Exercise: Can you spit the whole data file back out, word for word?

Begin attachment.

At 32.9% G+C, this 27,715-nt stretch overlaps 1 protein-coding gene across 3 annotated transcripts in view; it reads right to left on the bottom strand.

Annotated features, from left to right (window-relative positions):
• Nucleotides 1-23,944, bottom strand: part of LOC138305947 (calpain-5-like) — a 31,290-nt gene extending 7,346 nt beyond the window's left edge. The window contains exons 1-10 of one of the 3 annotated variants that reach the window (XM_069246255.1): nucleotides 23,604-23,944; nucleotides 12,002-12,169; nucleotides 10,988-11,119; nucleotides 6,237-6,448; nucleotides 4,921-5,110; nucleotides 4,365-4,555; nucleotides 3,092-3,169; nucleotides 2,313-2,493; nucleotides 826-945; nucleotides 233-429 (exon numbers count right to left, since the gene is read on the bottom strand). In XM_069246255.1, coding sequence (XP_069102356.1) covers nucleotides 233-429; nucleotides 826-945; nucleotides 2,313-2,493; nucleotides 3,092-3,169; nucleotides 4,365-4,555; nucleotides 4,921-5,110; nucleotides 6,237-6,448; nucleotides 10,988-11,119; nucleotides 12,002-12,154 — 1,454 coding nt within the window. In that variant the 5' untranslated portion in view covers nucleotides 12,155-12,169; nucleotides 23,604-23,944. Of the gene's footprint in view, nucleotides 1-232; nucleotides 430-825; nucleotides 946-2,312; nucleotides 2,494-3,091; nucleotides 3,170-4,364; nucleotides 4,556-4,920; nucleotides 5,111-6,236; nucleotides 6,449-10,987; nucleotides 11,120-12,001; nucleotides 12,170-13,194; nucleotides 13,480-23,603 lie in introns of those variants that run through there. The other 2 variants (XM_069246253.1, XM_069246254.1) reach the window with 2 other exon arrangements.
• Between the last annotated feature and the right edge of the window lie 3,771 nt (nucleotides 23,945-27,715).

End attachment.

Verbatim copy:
At 32.9% G+C, this 27,715-nt stretch overlaps 1 protein-coding gene across 3 annotated transcripts in view; it reads right to left on the bottom strand.

Annotated features, from left to right (window-relative positions):
• Nucleotides 1-23,944, bottom strand: part of LOC138305947 (calpain-5-like) — a 31,290-nt gene extending 7,346 nt beyond the window's left edge. The window contains exons 1-10 of one of the 3 annotated variants that reach the window (XM_069246255.1): nucleotides 23,604-23,944; nucleotides 12,002-12,169; nucleotides 10,988-11,119; nucleotides 6,237-6,448; nucleotides 4,921-5,110; nucleotides 4,365-4,555; nucleotides 3,092-3,169; nucleotides 2,313-2,493; nucleotides 826-945; nucleotides 233-429 (exon numbers count right to left, since the gene is read on the bottom strand). In XM_069246255.1, coding sequence (XP_069102356.1) covers nucleotides 233-429; nucleotides 826-945; nucleotides 2,313-2,493; nucleotides 3,092-3,169; nucleotides 4,365-4,555; nucleotides 4,921-5,110; nucleotides 6,237-6,448; nucleotides 10,988-11,119; nucleotides 12,002-12,154 — 1,454 coding nt within the window. In that variant the 5' untranslated portion in view covers nucleotides 12,155-12,169; nucleotides 23,604-23,944. Of the gene's footprint in view, nucleotides 1-232; nucleotides 430-825; nucleotides 946-2,312; nucleotides 2,494-3,091; nucleotides 3,170-4,364; nucleotides 4,556-4,920; nucleotides 5,111-6,236; nucleotides 6,449-10,987; nucleotides 11,120-12,001; nucleotides 12,170-13,194; nucleotides 13,480-23,603 lie in introns of those variants that run through there. The other 2 variants (XM_069246253.1, XM_069246254.1) reach the window with 2 other exon arrangements.
• Between the last annotated feature and the right edge of the window lie 3,771 nt (nucleotides 23,945-27,715).